Halloween is a fun time of year for both kids and adults. But for our elderly loved ones, it can be stressful and a little scary, especially if they live alone. A constant stream of trick-or-treaters knocking on the door can be a bit unsettling and intimidating – add scary masks and high-spirited kids and the unknown is greatly magnified.
Our elderly loved ones should feel safe and secure on Halloween, whether they choose to hand out candy or not. Here are nine Halloween safety tips to consider:
- Check your lights and keep them on, even if you’re away from home. A dark house may invite unwanted guests. Whether you’re going to be gone that night or at home handing out Halloween treats, make sure your porch light is working and that your home’s exterior and the interior is brightly lit.
- Look outside before opening the door. Even though it’s Halloween, always check to see who is standing outside before answering the door. If it’s a group of unruly teens or a lone adult, you might want to keep the door closed as a safety precaution.
- Keep all visitors outside. Stay inside when passing out candy. Do not invite strangers into your home or allow them to use the restroom or your phone. You can also place a bowl of candy on the front porch rather than handing it out. Include a sign that says: “Happy Halloween! One per person, please.”
- Keep a clear pathway. Keep all walkways, both inside and out, clear from flame-lit jack-o-lanterns, oversized decorations, and home décor. Removing items that pose tripping hazards will not only help keep aging loved ones safe, but also the children coming to the door whose vision may be impaired by a mask.
- Avoid using candles: Instead, use battery-powered lights to illuminate your jack-o-lanterns. Flames from candles can pose a fire hazard. Part of a costume could catch on fire or, if forgotten, it could cause a house fire.
- Avoid being alone. Instead of having your elderly loved one hand out Halloween candy alone, make it an evening. This is especially important if your loved one is living with dementia or physical limitations. It will make everyone feel more comfortable, and they’ll be safe throughout the night! If you can’t be there, we can. Our FirstLight® Companion Care Services provide visiting services for a few hours, or even overnight. We can be there to help distribute Halloween candy and, in between trick-or-treaters, we can share a conversation, play games or watch their favorite television shows.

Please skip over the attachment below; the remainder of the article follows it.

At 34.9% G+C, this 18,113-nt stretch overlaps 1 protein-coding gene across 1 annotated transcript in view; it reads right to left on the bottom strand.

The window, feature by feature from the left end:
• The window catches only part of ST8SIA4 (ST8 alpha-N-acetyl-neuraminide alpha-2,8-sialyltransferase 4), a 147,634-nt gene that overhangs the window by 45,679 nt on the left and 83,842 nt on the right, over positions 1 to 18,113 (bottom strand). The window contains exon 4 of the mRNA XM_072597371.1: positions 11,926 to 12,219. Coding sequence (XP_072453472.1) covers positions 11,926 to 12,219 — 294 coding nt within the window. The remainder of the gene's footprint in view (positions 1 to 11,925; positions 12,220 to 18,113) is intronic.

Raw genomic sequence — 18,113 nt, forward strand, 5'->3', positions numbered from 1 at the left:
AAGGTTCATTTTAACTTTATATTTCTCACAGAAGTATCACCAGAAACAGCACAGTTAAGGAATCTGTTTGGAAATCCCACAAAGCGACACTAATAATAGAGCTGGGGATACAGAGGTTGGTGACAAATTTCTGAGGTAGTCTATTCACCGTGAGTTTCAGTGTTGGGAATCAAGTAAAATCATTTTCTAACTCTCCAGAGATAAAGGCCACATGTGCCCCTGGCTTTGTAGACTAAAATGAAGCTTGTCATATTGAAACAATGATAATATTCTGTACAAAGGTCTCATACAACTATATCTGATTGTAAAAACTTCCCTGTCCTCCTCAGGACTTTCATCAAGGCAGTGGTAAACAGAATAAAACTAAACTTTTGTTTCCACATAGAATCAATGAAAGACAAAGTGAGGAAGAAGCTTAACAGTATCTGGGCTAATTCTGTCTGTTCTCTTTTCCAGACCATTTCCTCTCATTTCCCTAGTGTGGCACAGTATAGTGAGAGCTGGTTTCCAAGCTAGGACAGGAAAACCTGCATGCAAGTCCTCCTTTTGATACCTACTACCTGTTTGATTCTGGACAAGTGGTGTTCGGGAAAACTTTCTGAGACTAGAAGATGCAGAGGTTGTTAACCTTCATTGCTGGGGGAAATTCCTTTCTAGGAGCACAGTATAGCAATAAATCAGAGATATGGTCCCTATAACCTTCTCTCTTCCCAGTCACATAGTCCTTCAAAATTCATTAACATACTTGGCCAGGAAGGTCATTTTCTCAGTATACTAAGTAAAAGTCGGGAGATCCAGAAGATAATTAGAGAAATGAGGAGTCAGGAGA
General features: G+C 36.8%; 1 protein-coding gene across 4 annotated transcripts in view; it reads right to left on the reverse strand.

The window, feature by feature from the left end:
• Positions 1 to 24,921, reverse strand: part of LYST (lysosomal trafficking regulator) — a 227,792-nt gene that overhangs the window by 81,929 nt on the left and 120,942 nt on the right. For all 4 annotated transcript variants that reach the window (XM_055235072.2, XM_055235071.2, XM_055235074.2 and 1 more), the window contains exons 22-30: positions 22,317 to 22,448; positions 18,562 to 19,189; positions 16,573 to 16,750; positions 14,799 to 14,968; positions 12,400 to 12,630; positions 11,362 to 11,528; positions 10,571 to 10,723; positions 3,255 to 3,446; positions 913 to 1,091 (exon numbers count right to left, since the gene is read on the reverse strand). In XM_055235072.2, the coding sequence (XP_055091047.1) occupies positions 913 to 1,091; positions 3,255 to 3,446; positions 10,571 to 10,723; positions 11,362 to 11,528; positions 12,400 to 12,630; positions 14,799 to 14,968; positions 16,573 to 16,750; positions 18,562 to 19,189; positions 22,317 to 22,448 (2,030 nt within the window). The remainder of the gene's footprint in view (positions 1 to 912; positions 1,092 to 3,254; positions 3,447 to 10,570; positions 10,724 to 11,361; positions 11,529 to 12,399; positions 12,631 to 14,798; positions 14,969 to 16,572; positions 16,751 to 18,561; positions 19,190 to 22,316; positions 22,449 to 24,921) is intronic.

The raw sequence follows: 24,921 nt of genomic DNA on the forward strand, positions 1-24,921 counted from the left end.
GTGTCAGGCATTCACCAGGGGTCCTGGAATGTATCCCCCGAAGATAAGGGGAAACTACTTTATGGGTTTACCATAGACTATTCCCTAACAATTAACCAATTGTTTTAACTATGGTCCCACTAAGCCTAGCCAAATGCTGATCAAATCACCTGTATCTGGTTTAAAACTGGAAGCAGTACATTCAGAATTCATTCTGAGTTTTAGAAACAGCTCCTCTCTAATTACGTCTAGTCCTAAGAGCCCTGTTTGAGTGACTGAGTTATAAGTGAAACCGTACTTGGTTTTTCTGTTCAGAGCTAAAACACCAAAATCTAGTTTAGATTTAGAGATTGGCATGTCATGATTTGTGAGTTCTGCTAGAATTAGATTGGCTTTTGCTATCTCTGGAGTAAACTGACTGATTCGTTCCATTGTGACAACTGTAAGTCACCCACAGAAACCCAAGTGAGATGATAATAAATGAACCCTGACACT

- Hang a sign: Sorry, out of candy. If you’re not handing out candy or if you run out of candy before trick-or-treating hours end, leave a sign on the front door or porch. This will deter ghosts and goblins from walking up to your front door and ringing your doorbell. Don’t forget to leave your lights on.
- One for them…two for me. The Halloween candy bowl may do more harm than good. More than likely your elderly loved one does not have access to such foods on a regular basis. Having a bowl full of candy may become a temptation and cause them to overindulge. Additionally, eating hard or chewy candy could be harmful to their dentures or become a choking hazard, especially if the senior has difficulty swallowing. Consider limiting how much candy is distributed or handout alternative treats such as Halloween stickers or temporary tattoos, mini cans of play-doh, glow sticks or glow-in-the-dark jewelry.
- Costume safety tips: If an elderly adult is dressing up in a costume, it shouldn’t be restrictive or something that may cause them to trip. Masks and other accessories that can block vision are also a bad idea for seniors that may already struggle with poor vision
Halloween is a scary-fun night for people of all ages. By taking a few extra precautions will help your aging loved one to be safe and able to enjoy all the fun. As the seasons continue to change, be sure to check out these other Autumn safety tips for older adults.
We are proud to CHAMPION the family caregiver, offering empathy, advice, and support for those who provide countless hours of care to their loved ones. At FirstLight Home Care we want to provide a helping hand, relieve some of the stress that comes with caregiving and give you back a few hours in your overwhelmingly busy day.